32

What is the best way to upload a large csv data file into SQL server using C# ? The file contains about 30,000 rows and 25 columns.

3
  • 1
    why to use .net to upload the file while sql server itself support the import of CSV file?? Dec 24 '13 at 10:36
  • 1
    SQL Server doesn't have any facility to upload files to - you'll need to use some other means (e.g. a web service running on IIS or something like that). SQL Server can load a file from a disk it can reach - so you'll need find a way to put that file where SQL Server can read it from
    – marc_s
    Dec 24 '13 at 10:36
  • the requirement is such that we have an application through while we loop and upload files one by once into SQLserver so I need to use c# code to upload file. Dec 24 '13 at 10:39
57

1st off, You don't need programming stuff. You can directly upload CSV files into SQL Database with SQL management tools. However, if you really need do it through programming, Just read below.

Personally, I think this approach is the most efficient and easiest way to do through programming.

In general, you can achieve it in two steps

1st step is to read the CSV file and hold the records as a DataTable.
2nd step is store the retrieved DataTable into SQL Database Table as a Bulk Entry

This is a function that returns CSV File Data as a DataTable. Call and Keep it in the memory and you can do whatever you want with it.

This function is going to return CSV Read file into DataTable.

private static DataTable GetDataTabletFromCSVFile(string csv_file_path)
    {
        DataTable csvData = new DataTable();
        try
        {
          using(TextFieldParser csvReader = new TextFieldParser(csv_file_path))
             {
                csvReader.SetDelimiters(new string[] { "," });
                csvReader.HasFieldsEnclosedInQuotes = true;
                string[] colFields = csvReader.ReadFields();
                foreach (string column in colFields)
                {
                    DataColumn datecolumn = new DataColumn(column);
                    datecolumn.AllowDBNull = true;
                    csvData.Columns.Add(datecolumn);
                }
                while (!csvReader.EndOfData)
                {
                    string[] fieldData = csvReader.ReadFields();
                    //Making empty value as null
                    for (int i = 0; i < fieldData.Length; i++)
                    {
                        if (fieldData[i] == "")
                        {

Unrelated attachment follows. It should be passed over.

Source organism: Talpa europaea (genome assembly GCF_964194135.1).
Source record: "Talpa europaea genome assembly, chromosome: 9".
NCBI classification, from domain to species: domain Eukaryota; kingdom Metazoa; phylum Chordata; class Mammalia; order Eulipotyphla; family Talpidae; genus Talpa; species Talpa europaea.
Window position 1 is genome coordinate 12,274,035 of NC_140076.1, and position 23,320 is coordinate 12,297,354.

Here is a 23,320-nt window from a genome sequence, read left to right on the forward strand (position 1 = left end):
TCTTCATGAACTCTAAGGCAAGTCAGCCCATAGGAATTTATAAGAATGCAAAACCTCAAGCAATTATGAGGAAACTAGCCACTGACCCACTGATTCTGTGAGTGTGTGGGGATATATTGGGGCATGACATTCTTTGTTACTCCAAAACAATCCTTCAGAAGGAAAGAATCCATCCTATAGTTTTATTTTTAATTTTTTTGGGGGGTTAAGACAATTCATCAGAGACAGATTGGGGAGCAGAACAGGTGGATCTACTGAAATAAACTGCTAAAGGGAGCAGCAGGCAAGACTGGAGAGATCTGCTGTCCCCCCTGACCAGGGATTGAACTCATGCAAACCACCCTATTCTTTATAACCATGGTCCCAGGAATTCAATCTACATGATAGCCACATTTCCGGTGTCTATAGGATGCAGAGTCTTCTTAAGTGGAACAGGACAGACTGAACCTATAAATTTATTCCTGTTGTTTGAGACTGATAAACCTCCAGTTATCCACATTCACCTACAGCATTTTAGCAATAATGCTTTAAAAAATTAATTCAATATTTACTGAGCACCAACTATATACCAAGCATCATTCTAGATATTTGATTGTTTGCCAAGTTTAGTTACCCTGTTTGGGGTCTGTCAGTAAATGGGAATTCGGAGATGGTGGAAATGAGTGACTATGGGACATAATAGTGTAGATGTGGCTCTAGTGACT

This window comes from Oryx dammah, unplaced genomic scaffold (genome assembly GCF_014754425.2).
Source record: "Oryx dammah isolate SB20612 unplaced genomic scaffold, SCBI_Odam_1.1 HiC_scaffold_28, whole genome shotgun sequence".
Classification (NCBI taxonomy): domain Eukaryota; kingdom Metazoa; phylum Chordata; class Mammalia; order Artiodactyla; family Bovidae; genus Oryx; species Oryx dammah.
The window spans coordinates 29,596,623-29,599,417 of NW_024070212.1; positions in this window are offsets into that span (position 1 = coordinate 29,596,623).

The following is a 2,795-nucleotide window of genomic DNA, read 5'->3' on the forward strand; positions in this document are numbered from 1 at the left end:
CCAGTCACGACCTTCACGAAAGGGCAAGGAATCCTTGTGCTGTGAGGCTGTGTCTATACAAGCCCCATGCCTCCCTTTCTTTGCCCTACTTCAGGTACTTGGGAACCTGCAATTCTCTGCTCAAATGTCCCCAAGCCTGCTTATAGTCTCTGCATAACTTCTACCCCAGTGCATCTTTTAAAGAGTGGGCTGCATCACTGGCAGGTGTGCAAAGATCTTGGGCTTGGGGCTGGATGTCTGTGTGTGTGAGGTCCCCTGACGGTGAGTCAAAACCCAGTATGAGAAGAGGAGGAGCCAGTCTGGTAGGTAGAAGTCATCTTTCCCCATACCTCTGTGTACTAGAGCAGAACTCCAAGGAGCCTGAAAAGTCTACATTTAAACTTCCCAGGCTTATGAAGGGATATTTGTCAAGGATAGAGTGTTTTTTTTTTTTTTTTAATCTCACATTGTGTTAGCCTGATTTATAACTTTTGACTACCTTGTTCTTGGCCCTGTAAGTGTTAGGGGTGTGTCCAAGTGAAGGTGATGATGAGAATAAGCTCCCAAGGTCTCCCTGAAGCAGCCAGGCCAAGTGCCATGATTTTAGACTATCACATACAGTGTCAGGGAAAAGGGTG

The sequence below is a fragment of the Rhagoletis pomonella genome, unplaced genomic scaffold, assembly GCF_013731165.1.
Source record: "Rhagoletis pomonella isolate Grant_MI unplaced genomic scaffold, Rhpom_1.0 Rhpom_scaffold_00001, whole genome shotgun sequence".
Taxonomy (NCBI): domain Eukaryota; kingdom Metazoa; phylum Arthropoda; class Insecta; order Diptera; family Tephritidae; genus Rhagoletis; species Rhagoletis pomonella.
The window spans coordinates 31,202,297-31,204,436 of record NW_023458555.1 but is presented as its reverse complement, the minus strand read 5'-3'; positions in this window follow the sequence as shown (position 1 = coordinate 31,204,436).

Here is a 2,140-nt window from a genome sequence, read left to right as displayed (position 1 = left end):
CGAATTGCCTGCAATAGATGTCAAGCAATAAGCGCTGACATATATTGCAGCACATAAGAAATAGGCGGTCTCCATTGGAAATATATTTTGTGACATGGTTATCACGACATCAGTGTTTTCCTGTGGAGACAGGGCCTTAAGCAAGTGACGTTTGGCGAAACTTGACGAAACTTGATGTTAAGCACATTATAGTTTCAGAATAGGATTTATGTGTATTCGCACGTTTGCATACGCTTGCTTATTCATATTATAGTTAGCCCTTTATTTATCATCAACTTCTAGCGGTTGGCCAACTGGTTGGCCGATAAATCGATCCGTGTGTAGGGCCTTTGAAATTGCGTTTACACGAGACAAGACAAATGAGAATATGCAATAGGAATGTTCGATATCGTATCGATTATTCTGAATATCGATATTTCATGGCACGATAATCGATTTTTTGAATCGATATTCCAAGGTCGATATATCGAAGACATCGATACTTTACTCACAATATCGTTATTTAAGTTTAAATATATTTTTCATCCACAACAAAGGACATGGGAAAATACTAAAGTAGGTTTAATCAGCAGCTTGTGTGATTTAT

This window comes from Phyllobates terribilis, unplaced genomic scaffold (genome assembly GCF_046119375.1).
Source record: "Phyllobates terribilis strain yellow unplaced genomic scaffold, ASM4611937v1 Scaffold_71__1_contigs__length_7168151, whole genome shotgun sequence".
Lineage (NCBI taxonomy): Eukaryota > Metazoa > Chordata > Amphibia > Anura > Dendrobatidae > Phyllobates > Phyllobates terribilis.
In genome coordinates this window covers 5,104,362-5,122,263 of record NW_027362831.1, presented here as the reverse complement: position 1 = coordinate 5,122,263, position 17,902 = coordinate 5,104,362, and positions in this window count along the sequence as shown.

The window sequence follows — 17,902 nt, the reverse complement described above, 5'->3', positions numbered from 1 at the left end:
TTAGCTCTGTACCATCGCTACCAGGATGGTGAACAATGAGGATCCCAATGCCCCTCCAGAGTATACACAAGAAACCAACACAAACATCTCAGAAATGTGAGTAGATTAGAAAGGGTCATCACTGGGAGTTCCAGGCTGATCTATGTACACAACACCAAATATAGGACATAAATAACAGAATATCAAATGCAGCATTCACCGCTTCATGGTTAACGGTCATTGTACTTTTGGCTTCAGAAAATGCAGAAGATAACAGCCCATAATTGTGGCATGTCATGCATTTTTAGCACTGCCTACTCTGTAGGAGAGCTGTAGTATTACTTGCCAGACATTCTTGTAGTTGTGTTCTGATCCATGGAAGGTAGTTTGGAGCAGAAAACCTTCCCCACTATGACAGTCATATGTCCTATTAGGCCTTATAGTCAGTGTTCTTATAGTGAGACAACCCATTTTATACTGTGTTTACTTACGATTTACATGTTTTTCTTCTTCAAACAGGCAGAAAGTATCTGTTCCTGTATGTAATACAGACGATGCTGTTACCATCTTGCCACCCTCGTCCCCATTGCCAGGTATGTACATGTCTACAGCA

fieldData[i] = null;
                        }
                    }
                    csvData.Rows.Add(fieldData);
                }
            }
        }
        catch (Exception ex)
        {
           return null;
        }
        return csvData;
    }
  }

SQLBulkCopy - Use this function to insert the Retrieved DataTable into Sql Table

static void InsertDataIntoSQLServerUsingSQLBulkCopy(DataTable csvFileData)
{
    using(SqlConnection dbConnection = new SqlConnection("Data Source=ProductHost;Initial Catalog=yourDB;Integrated Security=SSPI;"))
    {
         dbConnection.Open();
         using (SqlBulkCopy s = new SqlBulkCopy(dbConnection))
         {
             s.DestinationTableName = "Your table name";
             foreach (var column in csvFileData.Columns)
                 s.ColumnMappings.Add(column.ToString(), column.ToString());
             s.WriteToServer(csvFileData);
         }
     }

Source

8
  • 7
    It should be noted that this will read the whole file into the computer's memory before even starting to upload it to the server. This might be an issue if you are uploading lots of big files. A better approach might be to create an array of rows for chunks of the file and call the public 'void WriteToServer(DataRow[] rows)' overload. Oct 27 '14 at 12:52
  • 1
    @MartinBrown I think that would cause high traffic unnecessarily. Doing it one time as a bulk would be easy go. rolling back when there is an error is also would be easy.
    – Kirk
    Apr 7 '16 at 19:55
  • 2
    If you see Microsoft.VisualBasic.FileIO does not exist click this link. Jun 15 '16 at 14:12
  • Loading millions of data in datatable would lead to out of memory exception.Is there any othery way to do this task?? Nov 14 '16 at 6:47